When calculating the value of a project, consider the lifetime value of a client
Early in my career as a freelancer, I would look back on projects that went way over budget on time, and when eating a large portion of my time I would tell myself “I’m never doing that again”. However, on the very next project I would fall back into my old habits of trying to make sure that the customer got what they wanted for their budget.
Many times looking back, I considered this a business error. After all, how can I make any money if I flush it down the drain by going over budget and eating a large amount of my time on every startup project? Time and time again on new projects, I would add unnecessary features early in the project, and then late in the project regret it because of the non-billed time I spent in order to close the project out to the client’s satisfaction.
Lately however, I’ve looked back upon my career and a successful application lives on, grows and needs to be nurtured and enhanced. Some of my biggest failures on the initial project have virtually made my business. Without giving any numbers in particular, I’ve had several projects that, over the lifetime of the project, have provided revenues of over 70 times the initial project costs. Now with this comes a great deal of service, but after all, that’s what we sell right? And unlike the initial project, where there is usually some risk with the client, add-ons after the project is a success are typically a no-brainer. Adding a report here or a time-saving action there provides immediate quantifiable value, and is usually an easy target for us to stay on budget.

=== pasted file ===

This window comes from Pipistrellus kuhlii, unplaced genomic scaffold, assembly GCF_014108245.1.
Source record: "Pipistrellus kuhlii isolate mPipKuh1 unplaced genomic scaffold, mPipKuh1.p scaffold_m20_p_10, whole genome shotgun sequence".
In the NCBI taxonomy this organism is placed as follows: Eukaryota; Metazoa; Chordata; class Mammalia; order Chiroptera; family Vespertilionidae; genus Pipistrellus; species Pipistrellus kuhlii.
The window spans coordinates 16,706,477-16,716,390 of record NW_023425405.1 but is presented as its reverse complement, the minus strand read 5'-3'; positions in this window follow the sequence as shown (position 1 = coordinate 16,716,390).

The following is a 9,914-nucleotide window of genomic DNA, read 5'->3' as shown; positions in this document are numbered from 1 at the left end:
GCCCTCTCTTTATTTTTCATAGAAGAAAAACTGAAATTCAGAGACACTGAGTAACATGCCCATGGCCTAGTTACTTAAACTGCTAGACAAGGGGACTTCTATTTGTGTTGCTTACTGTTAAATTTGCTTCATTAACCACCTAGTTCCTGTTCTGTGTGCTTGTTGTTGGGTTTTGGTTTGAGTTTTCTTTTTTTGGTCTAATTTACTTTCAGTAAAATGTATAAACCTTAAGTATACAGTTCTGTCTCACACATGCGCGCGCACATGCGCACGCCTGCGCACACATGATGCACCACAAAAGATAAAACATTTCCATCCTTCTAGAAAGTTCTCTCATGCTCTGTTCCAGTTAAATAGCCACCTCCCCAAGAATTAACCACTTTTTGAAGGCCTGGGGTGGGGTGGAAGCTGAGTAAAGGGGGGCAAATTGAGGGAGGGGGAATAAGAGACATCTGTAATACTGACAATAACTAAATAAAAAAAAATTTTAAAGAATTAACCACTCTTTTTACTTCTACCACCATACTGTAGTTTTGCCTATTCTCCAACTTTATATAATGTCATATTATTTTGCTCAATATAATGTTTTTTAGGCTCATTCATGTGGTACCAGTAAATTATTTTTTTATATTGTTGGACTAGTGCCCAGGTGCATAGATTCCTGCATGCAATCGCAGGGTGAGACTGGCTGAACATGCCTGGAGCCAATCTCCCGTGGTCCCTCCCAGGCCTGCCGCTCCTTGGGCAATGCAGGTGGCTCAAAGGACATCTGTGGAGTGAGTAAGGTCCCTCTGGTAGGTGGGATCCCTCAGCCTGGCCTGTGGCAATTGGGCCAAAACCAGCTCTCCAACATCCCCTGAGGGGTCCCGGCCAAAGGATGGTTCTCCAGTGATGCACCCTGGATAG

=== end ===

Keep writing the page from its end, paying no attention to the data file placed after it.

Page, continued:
It’s so important to make sure you get to the finish line with relationships intact, even though at the end of it you may be so tired of the project that you want to rip all of your hair out and go be a greeter at Wal-Mart. I think this is where a lot of freelancers and businesses fail. At the end, they are so frustrated with the project and client relationship that they are ready to move on to something and someone else, where they swear they will not make the same mistakes.
With a focus on the life of the relationship, it has taken the pressure to avoid eating the cost of some overtime on the initial project off of our chest, and allowed us to focus on the long term goals of the client as if they are our own. After all, their success is our success and embracing that has made all the difference.
Read more about how we invest in the initial project for the sake of the lifetime value of the client with Test Driven Development.